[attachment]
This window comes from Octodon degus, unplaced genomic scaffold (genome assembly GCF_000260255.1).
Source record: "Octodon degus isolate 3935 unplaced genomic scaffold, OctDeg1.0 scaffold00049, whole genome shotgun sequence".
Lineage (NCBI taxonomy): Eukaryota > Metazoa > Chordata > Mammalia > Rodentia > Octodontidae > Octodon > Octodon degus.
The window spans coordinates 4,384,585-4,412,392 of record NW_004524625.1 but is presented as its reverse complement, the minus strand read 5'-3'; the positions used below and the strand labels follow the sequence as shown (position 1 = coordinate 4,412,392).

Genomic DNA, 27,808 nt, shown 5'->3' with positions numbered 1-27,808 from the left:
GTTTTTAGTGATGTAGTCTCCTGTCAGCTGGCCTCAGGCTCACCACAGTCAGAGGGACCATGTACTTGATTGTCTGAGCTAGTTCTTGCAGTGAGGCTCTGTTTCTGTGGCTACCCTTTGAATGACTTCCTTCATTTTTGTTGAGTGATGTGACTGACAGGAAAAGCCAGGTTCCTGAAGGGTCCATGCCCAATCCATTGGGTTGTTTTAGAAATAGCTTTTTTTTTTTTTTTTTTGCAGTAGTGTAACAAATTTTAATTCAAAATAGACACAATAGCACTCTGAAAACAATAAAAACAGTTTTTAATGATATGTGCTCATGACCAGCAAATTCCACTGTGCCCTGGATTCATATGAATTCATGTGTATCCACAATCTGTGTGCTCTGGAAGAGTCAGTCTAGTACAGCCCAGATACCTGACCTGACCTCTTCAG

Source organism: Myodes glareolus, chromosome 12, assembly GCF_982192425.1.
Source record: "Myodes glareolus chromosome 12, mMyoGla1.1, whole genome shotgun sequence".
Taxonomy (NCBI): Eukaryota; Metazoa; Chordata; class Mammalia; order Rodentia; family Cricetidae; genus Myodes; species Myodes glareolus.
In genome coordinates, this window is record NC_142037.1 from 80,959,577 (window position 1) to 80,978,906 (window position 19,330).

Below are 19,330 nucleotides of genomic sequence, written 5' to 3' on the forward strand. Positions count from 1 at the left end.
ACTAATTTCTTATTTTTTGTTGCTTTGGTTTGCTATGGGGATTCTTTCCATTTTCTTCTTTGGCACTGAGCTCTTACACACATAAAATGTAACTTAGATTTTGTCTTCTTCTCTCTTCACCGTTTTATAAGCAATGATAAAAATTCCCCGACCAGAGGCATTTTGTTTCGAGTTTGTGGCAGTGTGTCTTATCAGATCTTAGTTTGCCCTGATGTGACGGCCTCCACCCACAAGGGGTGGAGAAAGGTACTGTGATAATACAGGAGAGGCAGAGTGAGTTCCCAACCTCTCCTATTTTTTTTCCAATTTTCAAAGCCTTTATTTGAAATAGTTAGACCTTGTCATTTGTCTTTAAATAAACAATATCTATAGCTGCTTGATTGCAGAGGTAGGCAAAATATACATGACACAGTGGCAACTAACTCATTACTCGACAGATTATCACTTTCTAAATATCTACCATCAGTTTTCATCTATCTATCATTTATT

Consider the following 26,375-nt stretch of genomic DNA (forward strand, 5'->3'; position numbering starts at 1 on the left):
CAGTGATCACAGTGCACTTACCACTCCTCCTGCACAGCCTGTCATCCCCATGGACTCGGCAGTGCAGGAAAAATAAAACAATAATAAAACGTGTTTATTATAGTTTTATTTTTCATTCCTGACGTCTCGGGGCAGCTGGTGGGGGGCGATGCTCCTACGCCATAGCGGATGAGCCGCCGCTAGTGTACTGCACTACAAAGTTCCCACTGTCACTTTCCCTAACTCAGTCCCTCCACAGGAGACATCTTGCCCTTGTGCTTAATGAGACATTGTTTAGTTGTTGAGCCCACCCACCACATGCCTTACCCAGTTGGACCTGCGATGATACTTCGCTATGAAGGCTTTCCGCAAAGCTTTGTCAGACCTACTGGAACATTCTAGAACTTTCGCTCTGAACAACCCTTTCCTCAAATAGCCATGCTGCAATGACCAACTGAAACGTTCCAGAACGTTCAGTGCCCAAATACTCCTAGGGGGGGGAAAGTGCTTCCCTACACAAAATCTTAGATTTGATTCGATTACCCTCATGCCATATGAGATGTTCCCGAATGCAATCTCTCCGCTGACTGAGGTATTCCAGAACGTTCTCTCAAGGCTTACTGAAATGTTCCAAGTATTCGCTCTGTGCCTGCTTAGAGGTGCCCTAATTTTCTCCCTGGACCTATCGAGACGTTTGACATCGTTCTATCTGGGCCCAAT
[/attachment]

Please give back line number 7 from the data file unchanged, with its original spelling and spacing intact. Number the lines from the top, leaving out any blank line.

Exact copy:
Source organism: Myodes glareolus, chromosome 12, assembly GCF_982192425.1.